The morning after the shooting in Uvalde that left 19 students and two teachers dead, Peter Swing, Ed.M.’22, was wide awake, sitting at his computer in a hotel room. It was 2 a.m., and he couldn’t sleep. The tragic events that had just unfolded at the Texas elementary school had unearthed a lot of feelings. He thought about Sandy Hook, the 2012 school shooting where 26 students and teachers died — and the reason he and his family moved from the United States to Costa Rica. He thought about the friends he had lost over the years to gun violence, first growing up in a rough neighborhood in East L.A., and then later as a U.S. Marine.

“This really hit me,” he says. With his wife and children sleeping nearby, Swing logged on to the HGSE Commencement ’22 WhatsApp chat and started writing. He wondered how he and his classmates could honor those killed in Uvalde and how they could come together, as educators, to stop gun violence in schools. “I don’t usually take a front stance,” he says. “I’m one of those folks usually on the sidelines, but I really felt compelled to take action. I felt as educators that we had to do something.”

Classmate Tanya Wright, Ed.M.’22, was having similar feelings. She saw Swing’s post and started an off-shoot chat to brainstorm ideas. By 1 p.m. that Wednesday, a group had gathered on campus. Despite the hectic day they knew they were all facing — Convocation, a block party on Appian Way, other pre-Commencement activities — they started coming up with a plan to advocate for safer gun laws and better protection for students and educators in schools.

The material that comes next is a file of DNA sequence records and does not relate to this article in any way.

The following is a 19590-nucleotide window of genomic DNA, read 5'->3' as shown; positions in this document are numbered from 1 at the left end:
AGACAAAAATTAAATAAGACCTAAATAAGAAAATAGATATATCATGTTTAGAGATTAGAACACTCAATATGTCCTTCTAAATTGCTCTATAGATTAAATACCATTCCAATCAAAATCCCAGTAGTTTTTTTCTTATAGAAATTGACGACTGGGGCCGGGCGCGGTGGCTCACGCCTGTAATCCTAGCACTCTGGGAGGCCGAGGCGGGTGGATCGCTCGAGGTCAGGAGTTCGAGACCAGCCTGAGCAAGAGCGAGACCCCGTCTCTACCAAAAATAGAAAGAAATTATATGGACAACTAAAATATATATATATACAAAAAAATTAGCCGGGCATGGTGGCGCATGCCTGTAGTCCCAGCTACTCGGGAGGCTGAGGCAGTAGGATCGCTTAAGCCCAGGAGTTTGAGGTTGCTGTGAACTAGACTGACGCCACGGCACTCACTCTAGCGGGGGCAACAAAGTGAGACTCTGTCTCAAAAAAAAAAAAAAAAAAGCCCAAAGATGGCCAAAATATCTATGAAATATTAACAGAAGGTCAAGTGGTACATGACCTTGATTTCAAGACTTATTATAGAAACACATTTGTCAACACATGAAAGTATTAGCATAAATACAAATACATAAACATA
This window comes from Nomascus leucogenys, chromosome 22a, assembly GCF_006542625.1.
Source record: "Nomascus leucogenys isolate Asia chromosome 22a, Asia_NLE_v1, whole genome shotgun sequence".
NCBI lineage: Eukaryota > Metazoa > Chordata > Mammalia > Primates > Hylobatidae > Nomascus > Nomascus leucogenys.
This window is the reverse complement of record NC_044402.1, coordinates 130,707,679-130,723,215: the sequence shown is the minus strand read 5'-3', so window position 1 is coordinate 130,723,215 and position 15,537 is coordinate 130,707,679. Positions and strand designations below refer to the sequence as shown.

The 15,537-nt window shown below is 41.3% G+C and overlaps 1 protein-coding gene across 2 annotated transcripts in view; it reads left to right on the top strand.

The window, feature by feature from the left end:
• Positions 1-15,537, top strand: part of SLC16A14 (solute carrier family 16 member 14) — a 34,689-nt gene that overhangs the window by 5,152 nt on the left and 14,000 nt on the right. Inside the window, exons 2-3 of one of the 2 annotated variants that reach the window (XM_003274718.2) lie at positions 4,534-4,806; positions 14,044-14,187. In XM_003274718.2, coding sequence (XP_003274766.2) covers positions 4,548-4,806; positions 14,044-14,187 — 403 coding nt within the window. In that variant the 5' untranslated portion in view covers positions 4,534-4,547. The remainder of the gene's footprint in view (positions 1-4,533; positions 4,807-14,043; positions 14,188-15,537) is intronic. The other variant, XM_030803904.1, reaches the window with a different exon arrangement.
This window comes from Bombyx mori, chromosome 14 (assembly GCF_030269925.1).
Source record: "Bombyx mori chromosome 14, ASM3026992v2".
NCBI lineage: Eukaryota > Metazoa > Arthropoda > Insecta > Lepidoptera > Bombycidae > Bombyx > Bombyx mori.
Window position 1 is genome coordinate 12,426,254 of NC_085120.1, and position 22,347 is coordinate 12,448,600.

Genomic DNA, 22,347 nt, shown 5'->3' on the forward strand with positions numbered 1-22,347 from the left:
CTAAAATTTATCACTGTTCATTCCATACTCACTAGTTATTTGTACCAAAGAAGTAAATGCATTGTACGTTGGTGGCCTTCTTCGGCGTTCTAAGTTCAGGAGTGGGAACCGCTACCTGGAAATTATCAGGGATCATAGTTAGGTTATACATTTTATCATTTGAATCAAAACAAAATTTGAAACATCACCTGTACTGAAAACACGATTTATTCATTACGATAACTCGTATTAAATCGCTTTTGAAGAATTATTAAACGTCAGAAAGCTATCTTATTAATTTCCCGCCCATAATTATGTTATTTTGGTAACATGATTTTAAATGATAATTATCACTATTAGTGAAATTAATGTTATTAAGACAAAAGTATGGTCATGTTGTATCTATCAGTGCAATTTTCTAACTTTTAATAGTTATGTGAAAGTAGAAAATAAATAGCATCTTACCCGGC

“We all knew that everyone who went to that meeting was invested in some way, shape, or form about the tragedy,” Swing says.

Patricia Vazquez, Ed.M.’22, suggested having students hold black cards with messages about gun violence in front of the children’s books that Ed School students traditionally hold at Commencement in Harvard Yard. Wright went out and got supplies while Katherine Montero, Ed.M.’22, and other students began making orange ribbons for the community to wear that week. The group worked with Commencement organizers to add in a 21-second moment of silence during the HGSE diploma ceremony — one second for every life lost in Uvalde. Catherine Pitcher, Ed.M.’21, and Haley Magwood, Ed.M.’22, started drafting letters on the group’s behalf to Massachusetts Congressional members, urging them to fulfill the demands of the Sandy Hook Promise and support legislation that flags violent material on social media. Another letter geared toward recent alumni includes templates so recipeints can write their own advocacy letters to lawmakers.

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